Britain gives up 2017 EU presidency, Belgium likely to assume role

Ambassadors consider Belgium, Malta and Finland as alternatives for rotating presidency

British prime minister Theresa May leaves number 10 Downing Street to attend Prime Minister’s Questions at the Houses of Parliament in London. Photograph: Getty Images

British prime minister Theresa May leaves number 10 Downing Street to attend Prime Minister’s Questions at the Houses of Parliament in London. Photograph: Getty Images

 

Britain is to relinquish its six-month presidency of the European Union which had been scheduled to begin in July next year following its decision to leave the European Union, with Belgium most likely to assume the role.

British Prime Minister Theresa May informed European Council president Donald Tusk of the decision in a phonecall late on Tuesday. The move had been widely expected, but former Prime Minister David Cameron informed his colleagues at an EU summit on June 28th that it would fall to his successor to decide whether the presidency would go ahead.

The six-month rotating presidencies are a cornerstone of EU policy-making, allowing member states the opportunity to host EU meetings and set the policy agenda for a six month period.

Britain had been due to assume the presidency in July 2017, but the vote to leave the European Union had thrown Britain’s scheduled presidency into doubt.

While it is understood that Estonia, which had been due to assume the presidency in January 2018, had been keen to move forward its stint by six months, other member states who are scheduled to assume the role in 2018 and 2019 expressed concern that they would have insufficient time to prepare.

EU ambassadors meeting in Brussels today are considering the Belgian offer, which must be agreed by a qualified majority of members.

Another possibility mooted was that Malta, which takes over the rotating presidency in January would extend its chairmanship by three months with Estonia beginning three months earlier than planned.

Finland also offered to host the presidency.

The prospect of Belgium holding the EU presidency chair while Britain’s negotiations to exit from the European Union may not be welcomed in London where Belgium is perceived to be one of the strongest proponents of European integration and likely to take a tough stance against Britain in the forthcoming negotiations.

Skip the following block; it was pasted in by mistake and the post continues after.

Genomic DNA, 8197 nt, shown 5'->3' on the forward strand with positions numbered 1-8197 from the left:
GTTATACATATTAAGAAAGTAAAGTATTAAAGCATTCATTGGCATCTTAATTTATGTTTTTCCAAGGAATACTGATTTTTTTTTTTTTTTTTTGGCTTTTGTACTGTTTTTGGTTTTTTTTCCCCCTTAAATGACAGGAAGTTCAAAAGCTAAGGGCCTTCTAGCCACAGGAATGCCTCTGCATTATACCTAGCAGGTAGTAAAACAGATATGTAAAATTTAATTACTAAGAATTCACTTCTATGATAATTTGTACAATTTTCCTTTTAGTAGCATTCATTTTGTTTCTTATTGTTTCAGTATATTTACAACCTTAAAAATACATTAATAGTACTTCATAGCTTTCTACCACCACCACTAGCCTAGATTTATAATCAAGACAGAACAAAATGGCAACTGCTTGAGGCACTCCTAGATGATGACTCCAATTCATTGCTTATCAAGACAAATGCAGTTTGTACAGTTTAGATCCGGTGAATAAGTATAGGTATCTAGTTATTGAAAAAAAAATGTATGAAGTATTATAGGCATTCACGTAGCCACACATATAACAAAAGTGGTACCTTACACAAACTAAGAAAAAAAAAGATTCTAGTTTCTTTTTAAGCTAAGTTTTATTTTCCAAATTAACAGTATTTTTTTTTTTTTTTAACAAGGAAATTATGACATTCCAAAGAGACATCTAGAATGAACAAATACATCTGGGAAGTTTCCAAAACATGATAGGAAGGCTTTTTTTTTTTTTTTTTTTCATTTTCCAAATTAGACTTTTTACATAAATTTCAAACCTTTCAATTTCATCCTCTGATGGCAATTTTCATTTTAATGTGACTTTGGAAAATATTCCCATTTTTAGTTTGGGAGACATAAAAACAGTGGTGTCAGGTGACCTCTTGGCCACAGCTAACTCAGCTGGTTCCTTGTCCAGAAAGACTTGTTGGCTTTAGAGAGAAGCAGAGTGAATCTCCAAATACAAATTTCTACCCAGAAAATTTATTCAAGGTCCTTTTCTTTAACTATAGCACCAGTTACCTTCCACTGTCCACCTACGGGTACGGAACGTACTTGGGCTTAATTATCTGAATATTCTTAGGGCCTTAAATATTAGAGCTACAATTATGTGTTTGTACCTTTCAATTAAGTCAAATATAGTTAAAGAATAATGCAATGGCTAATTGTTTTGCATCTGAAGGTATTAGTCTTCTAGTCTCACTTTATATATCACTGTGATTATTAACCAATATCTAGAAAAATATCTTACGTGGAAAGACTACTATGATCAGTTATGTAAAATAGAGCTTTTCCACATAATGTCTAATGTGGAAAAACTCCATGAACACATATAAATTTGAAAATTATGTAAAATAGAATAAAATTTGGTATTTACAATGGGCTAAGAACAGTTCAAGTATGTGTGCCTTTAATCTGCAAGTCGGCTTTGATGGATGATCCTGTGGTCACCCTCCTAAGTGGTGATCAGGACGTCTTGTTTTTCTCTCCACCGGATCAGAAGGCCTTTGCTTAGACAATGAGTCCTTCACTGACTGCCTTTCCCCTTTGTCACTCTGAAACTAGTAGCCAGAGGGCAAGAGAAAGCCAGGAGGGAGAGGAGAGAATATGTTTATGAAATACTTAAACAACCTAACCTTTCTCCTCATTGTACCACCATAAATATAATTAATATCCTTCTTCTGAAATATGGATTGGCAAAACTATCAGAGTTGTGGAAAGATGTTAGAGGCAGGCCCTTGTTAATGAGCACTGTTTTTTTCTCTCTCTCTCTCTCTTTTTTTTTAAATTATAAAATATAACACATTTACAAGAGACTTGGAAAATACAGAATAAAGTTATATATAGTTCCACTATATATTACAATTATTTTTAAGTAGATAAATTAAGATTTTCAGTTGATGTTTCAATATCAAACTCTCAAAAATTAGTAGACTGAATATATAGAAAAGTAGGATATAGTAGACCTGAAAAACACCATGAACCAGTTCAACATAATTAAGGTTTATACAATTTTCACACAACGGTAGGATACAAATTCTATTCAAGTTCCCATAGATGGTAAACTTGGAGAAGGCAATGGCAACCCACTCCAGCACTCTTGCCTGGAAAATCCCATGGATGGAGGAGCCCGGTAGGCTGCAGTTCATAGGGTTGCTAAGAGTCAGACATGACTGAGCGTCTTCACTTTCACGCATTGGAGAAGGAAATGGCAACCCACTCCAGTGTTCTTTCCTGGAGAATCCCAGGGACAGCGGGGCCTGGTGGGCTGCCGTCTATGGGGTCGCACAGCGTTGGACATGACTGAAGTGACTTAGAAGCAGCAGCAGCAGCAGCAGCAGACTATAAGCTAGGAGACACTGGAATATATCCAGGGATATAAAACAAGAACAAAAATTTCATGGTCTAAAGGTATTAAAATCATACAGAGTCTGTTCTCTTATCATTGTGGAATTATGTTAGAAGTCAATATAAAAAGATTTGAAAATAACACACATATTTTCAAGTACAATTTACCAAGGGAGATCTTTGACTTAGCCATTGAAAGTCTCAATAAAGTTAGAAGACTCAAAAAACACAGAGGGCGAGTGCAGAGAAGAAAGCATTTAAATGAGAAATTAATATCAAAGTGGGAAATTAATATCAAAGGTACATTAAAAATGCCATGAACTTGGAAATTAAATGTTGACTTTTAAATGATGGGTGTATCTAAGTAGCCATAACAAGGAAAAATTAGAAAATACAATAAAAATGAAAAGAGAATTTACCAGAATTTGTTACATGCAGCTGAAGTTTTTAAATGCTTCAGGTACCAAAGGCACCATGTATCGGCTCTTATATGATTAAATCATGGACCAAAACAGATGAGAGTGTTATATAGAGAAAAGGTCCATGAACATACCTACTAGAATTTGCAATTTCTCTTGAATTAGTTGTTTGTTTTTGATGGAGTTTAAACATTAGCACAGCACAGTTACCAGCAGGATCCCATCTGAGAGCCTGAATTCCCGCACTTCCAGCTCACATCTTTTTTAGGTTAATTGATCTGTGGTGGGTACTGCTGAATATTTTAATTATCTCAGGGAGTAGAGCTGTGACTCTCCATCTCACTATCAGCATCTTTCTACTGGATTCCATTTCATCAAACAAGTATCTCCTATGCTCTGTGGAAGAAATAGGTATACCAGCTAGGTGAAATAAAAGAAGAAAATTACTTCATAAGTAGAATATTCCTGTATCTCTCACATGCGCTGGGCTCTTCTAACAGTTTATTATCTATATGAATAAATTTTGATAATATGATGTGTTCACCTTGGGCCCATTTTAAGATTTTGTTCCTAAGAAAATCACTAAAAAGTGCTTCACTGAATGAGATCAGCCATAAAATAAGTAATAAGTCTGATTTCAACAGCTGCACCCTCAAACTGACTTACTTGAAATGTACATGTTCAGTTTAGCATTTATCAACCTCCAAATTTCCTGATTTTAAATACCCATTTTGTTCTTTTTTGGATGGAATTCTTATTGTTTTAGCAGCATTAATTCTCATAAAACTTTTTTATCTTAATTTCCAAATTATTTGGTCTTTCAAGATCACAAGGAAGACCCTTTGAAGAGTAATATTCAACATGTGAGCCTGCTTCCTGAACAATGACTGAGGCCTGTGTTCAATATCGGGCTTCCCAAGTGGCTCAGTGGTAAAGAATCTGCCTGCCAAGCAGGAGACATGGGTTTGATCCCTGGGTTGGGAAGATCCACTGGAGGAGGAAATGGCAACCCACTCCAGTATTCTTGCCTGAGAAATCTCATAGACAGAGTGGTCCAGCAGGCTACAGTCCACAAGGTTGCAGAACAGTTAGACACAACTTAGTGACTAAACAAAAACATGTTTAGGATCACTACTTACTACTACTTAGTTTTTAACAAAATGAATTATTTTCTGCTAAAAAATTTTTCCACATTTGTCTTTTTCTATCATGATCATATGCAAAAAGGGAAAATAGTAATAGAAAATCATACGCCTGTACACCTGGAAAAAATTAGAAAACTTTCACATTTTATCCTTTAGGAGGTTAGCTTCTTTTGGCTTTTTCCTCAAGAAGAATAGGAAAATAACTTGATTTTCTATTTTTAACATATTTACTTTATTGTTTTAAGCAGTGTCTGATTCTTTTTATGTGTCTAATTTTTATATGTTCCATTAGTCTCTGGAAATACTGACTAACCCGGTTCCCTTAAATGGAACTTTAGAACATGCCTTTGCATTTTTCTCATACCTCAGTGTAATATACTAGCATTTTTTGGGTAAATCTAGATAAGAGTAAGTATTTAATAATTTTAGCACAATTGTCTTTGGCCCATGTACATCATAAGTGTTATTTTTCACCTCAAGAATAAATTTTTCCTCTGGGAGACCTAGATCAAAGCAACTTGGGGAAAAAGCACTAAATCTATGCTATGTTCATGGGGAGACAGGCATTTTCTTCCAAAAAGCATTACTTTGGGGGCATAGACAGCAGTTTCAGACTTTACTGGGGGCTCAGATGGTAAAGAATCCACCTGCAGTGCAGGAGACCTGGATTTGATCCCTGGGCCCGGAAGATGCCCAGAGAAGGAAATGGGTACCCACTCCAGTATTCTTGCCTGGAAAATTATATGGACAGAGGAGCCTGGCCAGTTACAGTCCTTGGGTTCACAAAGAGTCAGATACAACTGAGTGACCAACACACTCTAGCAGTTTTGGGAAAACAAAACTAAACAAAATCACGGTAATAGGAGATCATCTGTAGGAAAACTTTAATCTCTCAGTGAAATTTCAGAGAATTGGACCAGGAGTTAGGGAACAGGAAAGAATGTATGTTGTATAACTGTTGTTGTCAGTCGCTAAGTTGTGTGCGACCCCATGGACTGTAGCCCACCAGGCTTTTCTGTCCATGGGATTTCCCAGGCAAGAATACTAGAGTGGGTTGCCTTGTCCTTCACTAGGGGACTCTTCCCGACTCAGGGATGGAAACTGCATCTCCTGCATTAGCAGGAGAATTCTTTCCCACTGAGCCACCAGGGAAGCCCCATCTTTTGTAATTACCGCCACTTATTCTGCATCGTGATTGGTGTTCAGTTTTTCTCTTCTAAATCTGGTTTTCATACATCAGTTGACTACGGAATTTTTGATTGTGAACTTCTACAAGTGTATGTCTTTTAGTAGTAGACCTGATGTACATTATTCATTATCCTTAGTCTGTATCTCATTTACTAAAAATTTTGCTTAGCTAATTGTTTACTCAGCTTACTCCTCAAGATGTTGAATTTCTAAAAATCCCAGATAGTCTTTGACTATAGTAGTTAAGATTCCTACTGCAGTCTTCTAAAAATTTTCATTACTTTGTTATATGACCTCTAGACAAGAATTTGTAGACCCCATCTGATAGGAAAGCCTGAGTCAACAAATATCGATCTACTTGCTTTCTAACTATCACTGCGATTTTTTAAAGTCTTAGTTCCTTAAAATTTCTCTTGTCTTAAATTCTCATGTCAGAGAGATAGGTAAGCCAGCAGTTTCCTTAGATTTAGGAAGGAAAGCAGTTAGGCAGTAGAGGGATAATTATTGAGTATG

The reconfigured presidency calendar will mean that the EU’s newest member state, Croatia, which joined the European Union in 2013, will take up Belgium’s scheduled presidency in 2024.

It is understood that temporary staff that had been expected to join the British Permanent Representation in Brussels next year had been told that their services would not be needed.

May meets Merkel

As the ramifications of the British referendum result continues, British Prime Minister Theresa May flies to Britain today for talks with German chancellor Angela Merkel, her first meeting with the German leader since her appointment as prime minister last week.

The former Home Secretary is expected to tell the German chancellor over dinner that Britain needs more time before it activates Article 50, the legal mechanism which allows a member state to leave the European Union. Ms May will then travel to Paris for meetings with French president Francois Hollande on Thursday.

Foreign secretary Boris Johnson told EU foreign ministers that Britain would not turn his back on Europe despite its vote to leave the European Union at a meeting of foreign affairs ministers in Brussels on Monday.

The government must “give effect to the will of the people and leave the European Union,” he told journalists. “But that in no sense means that we are leaving Europe. We are not going to be in any way abandoning our leading role in European co-operation and participation of all kinds.”

The new foreign secretary, who addressed the meeting in French, met a number of EU foreign ministers bilaterally, including Minister for Foreign Affairs Charlie Flanagan.